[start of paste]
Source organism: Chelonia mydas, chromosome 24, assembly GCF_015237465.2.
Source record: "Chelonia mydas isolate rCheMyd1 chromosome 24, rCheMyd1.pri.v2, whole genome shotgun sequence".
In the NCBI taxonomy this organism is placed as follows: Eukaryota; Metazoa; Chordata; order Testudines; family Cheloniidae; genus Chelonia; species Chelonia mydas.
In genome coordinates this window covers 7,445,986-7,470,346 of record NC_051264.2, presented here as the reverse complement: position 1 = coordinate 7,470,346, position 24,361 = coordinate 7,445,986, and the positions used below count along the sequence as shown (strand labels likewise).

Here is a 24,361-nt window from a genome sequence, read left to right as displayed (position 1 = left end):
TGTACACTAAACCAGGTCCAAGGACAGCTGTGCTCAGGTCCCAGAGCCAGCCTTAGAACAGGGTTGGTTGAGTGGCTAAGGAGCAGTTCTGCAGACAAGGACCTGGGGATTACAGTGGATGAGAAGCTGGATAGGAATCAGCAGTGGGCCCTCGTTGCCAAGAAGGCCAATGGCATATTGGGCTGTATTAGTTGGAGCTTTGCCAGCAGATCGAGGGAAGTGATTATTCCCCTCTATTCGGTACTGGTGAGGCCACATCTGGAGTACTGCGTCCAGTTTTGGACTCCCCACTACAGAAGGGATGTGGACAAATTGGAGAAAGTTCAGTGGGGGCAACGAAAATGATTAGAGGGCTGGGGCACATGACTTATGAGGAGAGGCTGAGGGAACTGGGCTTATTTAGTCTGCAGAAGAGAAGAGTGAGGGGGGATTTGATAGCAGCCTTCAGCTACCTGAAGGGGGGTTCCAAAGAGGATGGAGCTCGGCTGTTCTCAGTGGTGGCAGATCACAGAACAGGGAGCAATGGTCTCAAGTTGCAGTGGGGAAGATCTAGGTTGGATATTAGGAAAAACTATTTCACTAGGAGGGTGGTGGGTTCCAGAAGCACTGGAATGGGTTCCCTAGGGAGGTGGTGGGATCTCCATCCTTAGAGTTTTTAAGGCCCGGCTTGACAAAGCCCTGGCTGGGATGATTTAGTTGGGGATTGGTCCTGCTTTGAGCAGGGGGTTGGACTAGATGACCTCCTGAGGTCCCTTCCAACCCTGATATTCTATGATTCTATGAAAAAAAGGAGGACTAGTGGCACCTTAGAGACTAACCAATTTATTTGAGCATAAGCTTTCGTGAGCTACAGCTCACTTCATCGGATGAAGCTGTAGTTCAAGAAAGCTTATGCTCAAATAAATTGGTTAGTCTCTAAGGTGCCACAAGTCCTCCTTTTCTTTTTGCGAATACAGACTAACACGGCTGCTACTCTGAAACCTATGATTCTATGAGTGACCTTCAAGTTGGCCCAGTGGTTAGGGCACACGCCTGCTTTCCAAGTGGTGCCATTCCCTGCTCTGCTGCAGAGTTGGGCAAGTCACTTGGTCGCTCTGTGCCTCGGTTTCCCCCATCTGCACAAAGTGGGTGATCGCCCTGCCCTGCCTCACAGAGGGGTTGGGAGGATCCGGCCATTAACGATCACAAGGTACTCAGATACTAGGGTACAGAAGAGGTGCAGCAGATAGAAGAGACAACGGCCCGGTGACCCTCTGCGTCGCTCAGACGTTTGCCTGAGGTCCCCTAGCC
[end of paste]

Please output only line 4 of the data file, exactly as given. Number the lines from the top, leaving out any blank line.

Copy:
In genome coordinates this window covers 7,445,986-7,470,346 of record NC_051264.2, presented here as the reverse complement: position 1 = coordinate 7,470,346, position 24,361 = coordinate 7,445,986, and the positions used below count along the sequence as shown (strand labels likewise).